Projects being identified in Liberia and other countriesThe Department of Field Support at the United Nations has announced that ten new contributors (Albania, Bangladesh, Canada, Italy, Luxembourg, Nigeria, Pakistan, Portugal, Sri Lanka and Switzerland) have committed to provide contributions to the Trust Fund in Support of Victims of Sexual Exploitation and Abuse.These countries join Bhutan, Cyprus, India, Japan and Norway, which have already contributed to the Trust Fund.These contributions reinforce the Secretary-General’s clear commitment to putting the rights and dignity of victims first.With the most recent contributions, the total amount available to the Trust Fund from voluntary contributions by member states will rise to approximately US$1.5 million. This includes US$102,000 that have been made available from withheld payments to troop and police contributors as a result of substantiated allegations of sexual exploitation and abuse.Projects to provide specialized services for victims and to strengthen community-based complaint reception networks will be implemented in the Democratic Republic of Congo using the funds. Other projects are being identified in Central African Republic, Liberia and Haiti.Under Secretary General for Field Support Mr Atul Khare expressed his deep gratitude to those who have contributed, stating “the interest in the Trust Fund in Support of Victims of Sexual Exploitation and Abuse is a powerful indication of the vital support and partnership of the member states in this critical area. We encourage all member states to consider making a donation.”Share this:Click to share on Twitter (Opens in new window)Click to share on Facebook (Opens in new window)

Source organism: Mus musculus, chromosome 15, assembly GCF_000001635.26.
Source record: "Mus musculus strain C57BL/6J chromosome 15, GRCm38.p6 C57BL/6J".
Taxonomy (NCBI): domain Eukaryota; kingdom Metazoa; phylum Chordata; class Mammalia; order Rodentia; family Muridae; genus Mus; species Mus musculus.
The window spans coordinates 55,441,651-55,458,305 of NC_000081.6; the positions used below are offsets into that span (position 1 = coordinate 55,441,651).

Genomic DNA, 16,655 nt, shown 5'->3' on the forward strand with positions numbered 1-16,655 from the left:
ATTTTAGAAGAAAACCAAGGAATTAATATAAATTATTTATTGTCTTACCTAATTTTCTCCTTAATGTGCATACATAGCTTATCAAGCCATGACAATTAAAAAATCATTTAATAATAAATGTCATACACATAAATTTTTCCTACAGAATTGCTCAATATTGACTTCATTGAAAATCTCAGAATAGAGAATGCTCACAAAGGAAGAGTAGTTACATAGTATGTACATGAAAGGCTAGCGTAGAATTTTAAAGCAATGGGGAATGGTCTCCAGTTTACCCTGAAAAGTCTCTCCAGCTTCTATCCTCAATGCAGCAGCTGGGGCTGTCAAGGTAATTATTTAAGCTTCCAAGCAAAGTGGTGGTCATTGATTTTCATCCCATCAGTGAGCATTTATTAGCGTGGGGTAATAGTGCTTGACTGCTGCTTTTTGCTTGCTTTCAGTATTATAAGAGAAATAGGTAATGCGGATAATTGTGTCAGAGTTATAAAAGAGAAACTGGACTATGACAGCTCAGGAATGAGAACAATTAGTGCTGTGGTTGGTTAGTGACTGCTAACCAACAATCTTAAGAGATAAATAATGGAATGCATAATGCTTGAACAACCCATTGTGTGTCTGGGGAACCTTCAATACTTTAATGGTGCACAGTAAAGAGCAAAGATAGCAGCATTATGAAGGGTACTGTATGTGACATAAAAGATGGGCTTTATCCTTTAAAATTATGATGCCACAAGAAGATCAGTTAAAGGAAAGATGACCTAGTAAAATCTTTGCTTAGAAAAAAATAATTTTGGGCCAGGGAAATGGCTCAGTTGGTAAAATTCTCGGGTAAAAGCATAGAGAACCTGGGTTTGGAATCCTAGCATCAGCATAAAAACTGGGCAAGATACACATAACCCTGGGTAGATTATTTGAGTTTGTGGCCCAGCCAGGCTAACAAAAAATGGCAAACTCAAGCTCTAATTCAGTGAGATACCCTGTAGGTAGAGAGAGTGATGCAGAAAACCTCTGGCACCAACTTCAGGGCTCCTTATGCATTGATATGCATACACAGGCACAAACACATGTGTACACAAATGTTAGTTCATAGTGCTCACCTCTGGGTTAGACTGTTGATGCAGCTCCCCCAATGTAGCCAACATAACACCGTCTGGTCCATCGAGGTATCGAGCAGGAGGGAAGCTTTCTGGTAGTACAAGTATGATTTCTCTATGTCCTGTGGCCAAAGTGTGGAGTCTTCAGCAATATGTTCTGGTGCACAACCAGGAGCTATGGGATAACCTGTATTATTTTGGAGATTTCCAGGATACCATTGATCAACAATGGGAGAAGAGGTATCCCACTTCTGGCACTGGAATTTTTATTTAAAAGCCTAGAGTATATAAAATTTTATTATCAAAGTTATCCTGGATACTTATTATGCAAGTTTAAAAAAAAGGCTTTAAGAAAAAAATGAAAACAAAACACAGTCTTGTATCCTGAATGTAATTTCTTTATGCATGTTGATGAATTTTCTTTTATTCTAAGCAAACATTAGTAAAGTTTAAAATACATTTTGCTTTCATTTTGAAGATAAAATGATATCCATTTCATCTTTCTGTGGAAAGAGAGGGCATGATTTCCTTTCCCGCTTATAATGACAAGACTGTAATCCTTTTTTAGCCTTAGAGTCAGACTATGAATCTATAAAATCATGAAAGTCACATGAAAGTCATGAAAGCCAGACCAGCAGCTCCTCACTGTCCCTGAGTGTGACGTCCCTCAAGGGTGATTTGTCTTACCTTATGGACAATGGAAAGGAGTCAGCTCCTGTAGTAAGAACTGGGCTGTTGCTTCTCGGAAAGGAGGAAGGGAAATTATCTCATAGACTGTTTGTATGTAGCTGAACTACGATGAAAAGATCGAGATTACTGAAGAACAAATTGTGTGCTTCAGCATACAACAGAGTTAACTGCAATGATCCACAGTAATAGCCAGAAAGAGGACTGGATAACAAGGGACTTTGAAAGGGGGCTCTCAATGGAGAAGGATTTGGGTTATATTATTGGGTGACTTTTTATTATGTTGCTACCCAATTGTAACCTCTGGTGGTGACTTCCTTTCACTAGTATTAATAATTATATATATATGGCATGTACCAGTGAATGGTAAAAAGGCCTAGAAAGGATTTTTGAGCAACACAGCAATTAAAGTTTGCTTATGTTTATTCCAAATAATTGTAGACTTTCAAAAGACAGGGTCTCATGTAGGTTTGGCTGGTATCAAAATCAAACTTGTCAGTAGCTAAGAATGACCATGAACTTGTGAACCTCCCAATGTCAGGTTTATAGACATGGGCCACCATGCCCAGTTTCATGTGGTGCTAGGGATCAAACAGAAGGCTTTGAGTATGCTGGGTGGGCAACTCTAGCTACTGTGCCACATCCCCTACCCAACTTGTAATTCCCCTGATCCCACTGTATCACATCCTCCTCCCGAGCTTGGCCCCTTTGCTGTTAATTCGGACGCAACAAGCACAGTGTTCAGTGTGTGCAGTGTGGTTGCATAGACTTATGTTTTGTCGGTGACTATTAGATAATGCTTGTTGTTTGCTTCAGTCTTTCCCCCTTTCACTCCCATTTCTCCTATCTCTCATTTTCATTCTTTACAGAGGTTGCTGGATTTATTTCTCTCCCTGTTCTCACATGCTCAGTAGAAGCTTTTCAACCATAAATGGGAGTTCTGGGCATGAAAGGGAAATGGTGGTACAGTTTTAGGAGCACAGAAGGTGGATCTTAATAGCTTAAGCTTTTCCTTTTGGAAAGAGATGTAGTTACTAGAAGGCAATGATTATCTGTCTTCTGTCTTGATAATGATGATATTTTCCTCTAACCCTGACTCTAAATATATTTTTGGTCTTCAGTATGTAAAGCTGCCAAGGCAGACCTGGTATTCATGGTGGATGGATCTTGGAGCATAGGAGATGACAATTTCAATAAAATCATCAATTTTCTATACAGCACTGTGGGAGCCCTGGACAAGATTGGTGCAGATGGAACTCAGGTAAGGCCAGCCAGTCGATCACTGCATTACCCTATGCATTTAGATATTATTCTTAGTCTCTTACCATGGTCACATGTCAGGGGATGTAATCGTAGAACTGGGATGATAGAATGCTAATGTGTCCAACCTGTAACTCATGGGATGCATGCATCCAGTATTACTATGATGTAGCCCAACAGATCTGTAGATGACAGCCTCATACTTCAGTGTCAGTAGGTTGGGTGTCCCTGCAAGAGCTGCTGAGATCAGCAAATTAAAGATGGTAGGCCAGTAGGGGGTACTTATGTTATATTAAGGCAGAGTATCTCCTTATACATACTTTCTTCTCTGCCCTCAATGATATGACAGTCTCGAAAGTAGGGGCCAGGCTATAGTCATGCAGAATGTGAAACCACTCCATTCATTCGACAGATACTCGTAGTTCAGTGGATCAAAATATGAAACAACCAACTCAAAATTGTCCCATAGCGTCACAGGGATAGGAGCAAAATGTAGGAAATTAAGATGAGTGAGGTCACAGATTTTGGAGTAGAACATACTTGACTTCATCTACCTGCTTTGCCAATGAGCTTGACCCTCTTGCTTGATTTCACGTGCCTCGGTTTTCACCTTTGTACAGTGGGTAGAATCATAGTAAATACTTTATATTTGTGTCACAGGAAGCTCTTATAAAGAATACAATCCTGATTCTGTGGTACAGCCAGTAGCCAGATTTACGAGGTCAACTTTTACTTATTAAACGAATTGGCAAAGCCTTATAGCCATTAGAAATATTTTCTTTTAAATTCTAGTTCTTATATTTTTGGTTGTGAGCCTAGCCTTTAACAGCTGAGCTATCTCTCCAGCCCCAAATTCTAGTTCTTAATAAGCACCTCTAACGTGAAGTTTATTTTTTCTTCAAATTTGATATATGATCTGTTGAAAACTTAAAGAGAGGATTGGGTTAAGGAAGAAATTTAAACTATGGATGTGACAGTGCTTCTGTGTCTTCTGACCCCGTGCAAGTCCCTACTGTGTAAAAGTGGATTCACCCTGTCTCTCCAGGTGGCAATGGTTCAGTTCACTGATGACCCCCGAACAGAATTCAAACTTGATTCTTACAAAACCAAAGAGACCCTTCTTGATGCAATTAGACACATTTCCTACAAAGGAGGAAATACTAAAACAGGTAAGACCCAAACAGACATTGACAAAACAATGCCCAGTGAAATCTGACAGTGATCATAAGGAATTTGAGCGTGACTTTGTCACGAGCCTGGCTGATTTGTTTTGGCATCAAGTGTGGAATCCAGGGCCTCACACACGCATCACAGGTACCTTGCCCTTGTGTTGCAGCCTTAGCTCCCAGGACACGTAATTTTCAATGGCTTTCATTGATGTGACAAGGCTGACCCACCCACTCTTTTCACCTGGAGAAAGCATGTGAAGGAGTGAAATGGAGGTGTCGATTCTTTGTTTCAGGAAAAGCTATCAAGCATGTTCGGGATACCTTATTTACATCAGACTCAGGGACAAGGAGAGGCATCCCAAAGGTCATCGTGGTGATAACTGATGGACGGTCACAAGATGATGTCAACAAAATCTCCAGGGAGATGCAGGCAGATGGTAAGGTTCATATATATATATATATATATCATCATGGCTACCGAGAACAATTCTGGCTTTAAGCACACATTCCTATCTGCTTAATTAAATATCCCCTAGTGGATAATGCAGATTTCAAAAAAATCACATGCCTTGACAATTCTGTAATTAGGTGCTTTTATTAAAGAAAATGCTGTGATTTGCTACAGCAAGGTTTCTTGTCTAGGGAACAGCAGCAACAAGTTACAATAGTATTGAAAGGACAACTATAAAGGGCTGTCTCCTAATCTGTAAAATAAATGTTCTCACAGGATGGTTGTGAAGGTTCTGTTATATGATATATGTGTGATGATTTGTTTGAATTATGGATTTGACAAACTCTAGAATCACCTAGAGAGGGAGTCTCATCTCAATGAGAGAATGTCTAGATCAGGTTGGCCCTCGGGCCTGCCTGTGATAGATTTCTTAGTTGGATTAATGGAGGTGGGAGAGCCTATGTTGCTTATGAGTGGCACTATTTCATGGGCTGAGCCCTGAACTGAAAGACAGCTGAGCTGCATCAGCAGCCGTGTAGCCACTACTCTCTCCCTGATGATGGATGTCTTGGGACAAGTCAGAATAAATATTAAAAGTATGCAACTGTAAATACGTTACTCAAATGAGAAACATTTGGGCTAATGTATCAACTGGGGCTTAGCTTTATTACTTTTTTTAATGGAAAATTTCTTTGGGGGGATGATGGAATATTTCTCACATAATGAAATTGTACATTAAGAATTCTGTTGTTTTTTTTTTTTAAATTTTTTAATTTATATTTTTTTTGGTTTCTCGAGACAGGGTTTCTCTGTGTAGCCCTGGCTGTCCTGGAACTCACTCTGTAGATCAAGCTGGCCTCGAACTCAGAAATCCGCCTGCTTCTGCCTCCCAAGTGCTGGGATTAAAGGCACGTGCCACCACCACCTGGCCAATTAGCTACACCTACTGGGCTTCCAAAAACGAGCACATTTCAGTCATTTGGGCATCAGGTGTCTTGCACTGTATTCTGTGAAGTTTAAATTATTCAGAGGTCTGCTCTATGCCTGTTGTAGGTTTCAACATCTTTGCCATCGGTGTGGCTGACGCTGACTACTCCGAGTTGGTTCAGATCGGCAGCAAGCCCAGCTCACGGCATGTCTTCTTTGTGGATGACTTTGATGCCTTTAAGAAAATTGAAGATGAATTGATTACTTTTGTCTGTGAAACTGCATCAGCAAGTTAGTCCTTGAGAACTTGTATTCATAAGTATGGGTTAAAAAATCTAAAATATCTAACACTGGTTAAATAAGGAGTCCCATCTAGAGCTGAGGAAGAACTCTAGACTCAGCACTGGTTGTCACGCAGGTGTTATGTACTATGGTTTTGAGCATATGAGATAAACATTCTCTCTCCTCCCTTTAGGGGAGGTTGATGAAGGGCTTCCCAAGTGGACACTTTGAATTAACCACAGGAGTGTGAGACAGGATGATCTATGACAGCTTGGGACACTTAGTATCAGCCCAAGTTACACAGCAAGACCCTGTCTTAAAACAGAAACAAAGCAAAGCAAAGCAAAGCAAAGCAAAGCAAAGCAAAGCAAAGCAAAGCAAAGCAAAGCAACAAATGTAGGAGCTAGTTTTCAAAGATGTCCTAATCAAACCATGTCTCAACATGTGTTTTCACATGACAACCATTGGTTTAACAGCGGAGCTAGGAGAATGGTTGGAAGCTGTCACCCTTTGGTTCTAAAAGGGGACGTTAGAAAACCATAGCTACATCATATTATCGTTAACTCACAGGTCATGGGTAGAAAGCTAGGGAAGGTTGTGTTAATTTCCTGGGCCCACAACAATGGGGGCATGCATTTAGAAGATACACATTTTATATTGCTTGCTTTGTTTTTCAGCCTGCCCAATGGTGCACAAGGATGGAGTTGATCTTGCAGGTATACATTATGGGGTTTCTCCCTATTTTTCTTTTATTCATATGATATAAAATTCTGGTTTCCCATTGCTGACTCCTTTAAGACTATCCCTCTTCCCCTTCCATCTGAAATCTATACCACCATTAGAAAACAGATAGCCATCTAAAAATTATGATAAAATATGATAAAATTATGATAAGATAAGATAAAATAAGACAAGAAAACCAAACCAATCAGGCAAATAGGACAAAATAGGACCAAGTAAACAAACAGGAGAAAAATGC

AddThis ShareCONTACT: Franz BrotzenPHONE: 713-348-6775E-MAIL: email@example.com‘Intellectual Salon’ engages Rice students in discussions with religious leadersRice University students in the Religion and Public Life class taught by sociologist D. Michael Lindsay have been introduced to an array of local religious leaders in a unique format that encourages intelligent conversation. Called “intellectual salons,” the sessions were sponsored by the Brown Foundation Teaching Grants Program. Guest speakers who addressed the classes included Samuel Karff. rabbi emeritus of Congregation Beth Israel; Duane Brooks, pastor of Tallowood Baptist Church; and Mahmoud El-Gamal, a professor of economics at Rice who preaches at his mosque. Lindsay’s class examines the place of religion in various parts of public life, including medicine, education, politics and the economy. In developing the “intellectual salon,” Lindsay was concerned that students have “very few structured environments in which they can practice the art of intelligent conversation.” The discussions were held at the Rice University president’s house and the houses of masters of the university’s residential colleges rather than in classrooms. Lindsay, assistant professor of sociology and assistant director of Rice’s Center on Race, Religion and Urban Life, said the interdisciplinary program will help build better relations with the wider Houston community.